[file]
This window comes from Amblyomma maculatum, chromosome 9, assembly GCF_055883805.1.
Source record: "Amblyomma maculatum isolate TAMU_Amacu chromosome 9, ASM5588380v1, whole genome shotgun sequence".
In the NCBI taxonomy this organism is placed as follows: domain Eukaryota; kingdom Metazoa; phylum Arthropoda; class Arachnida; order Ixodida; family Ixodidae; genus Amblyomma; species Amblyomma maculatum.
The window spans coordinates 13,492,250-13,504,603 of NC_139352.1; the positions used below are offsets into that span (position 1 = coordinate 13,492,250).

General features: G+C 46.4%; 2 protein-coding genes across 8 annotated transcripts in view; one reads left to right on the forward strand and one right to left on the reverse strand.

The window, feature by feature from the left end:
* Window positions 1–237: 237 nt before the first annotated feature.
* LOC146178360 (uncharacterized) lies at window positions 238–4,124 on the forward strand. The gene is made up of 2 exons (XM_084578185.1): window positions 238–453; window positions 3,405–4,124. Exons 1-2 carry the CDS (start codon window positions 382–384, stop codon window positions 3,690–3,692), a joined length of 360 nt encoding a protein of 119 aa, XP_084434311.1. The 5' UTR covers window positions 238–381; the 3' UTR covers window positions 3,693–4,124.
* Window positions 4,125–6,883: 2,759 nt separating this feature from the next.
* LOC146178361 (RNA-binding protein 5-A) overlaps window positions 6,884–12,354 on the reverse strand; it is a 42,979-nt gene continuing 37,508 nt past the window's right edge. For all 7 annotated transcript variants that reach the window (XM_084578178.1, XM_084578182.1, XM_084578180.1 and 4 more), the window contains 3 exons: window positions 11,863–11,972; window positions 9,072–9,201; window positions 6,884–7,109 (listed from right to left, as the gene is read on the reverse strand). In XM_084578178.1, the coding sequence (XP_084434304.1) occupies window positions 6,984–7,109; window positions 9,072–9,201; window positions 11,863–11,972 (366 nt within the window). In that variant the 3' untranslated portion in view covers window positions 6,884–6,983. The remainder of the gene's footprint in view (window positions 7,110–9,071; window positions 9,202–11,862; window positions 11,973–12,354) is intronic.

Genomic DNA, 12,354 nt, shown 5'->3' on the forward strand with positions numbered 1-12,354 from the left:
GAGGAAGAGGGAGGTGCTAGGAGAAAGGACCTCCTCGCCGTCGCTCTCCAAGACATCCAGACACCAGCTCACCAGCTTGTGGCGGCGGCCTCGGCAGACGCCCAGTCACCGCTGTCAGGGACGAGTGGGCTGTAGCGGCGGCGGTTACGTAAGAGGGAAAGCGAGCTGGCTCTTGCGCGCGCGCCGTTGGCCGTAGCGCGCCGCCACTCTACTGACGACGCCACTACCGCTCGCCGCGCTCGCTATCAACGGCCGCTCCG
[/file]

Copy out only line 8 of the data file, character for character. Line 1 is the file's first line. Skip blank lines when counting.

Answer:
* LOC146178360 (uncharacterized) lies at window positions 238–4,124 on the forward strand. The gene is made up of 2 exons (XM_084578185.1): window positions 238–453; window positions 3,405–4,124. Exons 1-2 carry the CDS (start codon window positions 382–384, stop codon window positions 3,690–3,692), a joined length of 360 nt encoding a protein of 119 aa, XP_084434311.1. The 5' UTR covers window positions 238–381; the 3' UTR covers window positions 3,693–4,124.